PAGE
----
I’ve been thinking a lot about home recently. Not because I’ve gone all nostalgic, but because it’s the theme of the local TEDx, which is taking place in November.
It’s a great theme, as it offers a huge range of possibilities for talks. My immediate thoughts were quite domestic: houses, family, pets, neighbours…
But of course there are other connotations: home is about being safe. And there’s a definite emotional connection: it’s not just about being out of danger, but being comfortable with the language, the culture, the habits…
Then again, the fact that we have the idea of a place that is home, a place we belong, automatically implies that there are places where we don’t belong. So, from the comfort of home, we turn to the ideas of alienation, disaffection and estrangement.
I lived in Spain for many years. In the end, I was more at home there than here in the UK and felt more comfortable speaking Spanish than English. Before I reached that point, though, I did occasionally feel homesick. Perhaps homesick for the non-existent past, rather than for any reality. And that’s the feeling that triggered this poem:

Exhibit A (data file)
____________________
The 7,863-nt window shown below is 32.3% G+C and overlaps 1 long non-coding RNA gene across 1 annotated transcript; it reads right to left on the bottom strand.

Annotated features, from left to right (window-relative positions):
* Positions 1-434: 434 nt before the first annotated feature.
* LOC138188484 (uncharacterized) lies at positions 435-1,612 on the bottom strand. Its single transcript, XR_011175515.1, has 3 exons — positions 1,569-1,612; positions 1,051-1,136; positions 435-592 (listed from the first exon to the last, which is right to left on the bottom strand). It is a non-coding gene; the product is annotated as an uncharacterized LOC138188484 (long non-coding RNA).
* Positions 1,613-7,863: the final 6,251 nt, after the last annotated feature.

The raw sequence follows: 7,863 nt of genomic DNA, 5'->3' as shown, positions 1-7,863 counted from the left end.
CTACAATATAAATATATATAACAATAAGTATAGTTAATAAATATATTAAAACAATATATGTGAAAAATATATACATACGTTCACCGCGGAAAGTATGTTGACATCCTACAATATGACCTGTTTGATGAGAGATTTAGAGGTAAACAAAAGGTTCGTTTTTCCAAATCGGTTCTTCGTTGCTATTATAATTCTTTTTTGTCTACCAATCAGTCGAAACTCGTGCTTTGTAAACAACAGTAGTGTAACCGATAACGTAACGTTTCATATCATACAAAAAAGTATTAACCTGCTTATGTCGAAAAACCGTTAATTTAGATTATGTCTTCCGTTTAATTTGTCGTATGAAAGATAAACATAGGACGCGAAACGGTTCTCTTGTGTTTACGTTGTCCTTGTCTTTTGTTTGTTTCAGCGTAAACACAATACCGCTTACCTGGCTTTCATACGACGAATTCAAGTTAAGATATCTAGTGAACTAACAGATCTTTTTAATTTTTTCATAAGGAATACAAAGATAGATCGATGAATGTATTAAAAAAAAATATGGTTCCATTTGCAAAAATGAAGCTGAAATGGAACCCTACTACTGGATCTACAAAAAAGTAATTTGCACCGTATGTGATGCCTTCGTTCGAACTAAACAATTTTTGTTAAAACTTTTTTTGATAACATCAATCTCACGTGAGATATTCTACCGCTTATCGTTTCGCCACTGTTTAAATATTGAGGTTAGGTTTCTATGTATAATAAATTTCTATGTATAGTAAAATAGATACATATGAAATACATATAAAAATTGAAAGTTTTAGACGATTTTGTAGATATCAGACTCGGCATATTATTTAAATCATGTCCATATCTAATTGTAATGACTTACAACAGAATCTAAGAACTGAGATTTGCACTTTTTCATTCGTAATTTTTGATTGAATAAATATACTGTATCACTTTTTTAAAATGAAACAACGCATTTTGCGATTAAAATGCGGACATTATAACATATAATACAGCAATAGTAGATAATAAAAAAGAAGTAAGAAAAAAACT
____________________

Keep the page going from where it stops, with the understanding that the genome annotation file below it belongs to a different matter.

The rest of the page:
The round-shouldered cobblestones nudge
at my sandalled feet. They are smooth
as the pebbles that sang on an Anglesey beach,
as the present-from-Beaumaris paperweight
whose faded dragon still parades
across my desk. They are warm
as cottage loaves fresh from Powell’s,
or bakestones from the griddle. The gulls
shriek with the same harsh voice, but the river
is an unfamiliar olive green and runs
beside a motorway that leads me
away from you.
Back to the subject of home: returning to my first thoughts, the phrase a house is not a home kept echoing through my mind. So here are a selection of photos of houses. (It’s probably not necessary to point out that none of them has ever been my home.)
For me, the concept of home conjures a warm feeling. And that probably makes this a good poem to close with:
When I come home
from a long day
at the office, you’re there
to greet me.
From the moment
I open the front door, I feel
your welcoming presence.
You reach out to hold
and enfold me, to wrap me
in your warm embrace.
You comfort me.
You are constant,
unshakeable. I know
I can depend on you.
You are quiet
and reliable, never
You don’t flare up
like some, or spit and snarl.
You don’t threaten
to burn the house down
if I neglect you,
or poison me
if I am careless.
You are clean;
you don’t cough and splutter.
Nor do you smell. You
are my brand new
electric central heating system,
and I think
I am in love.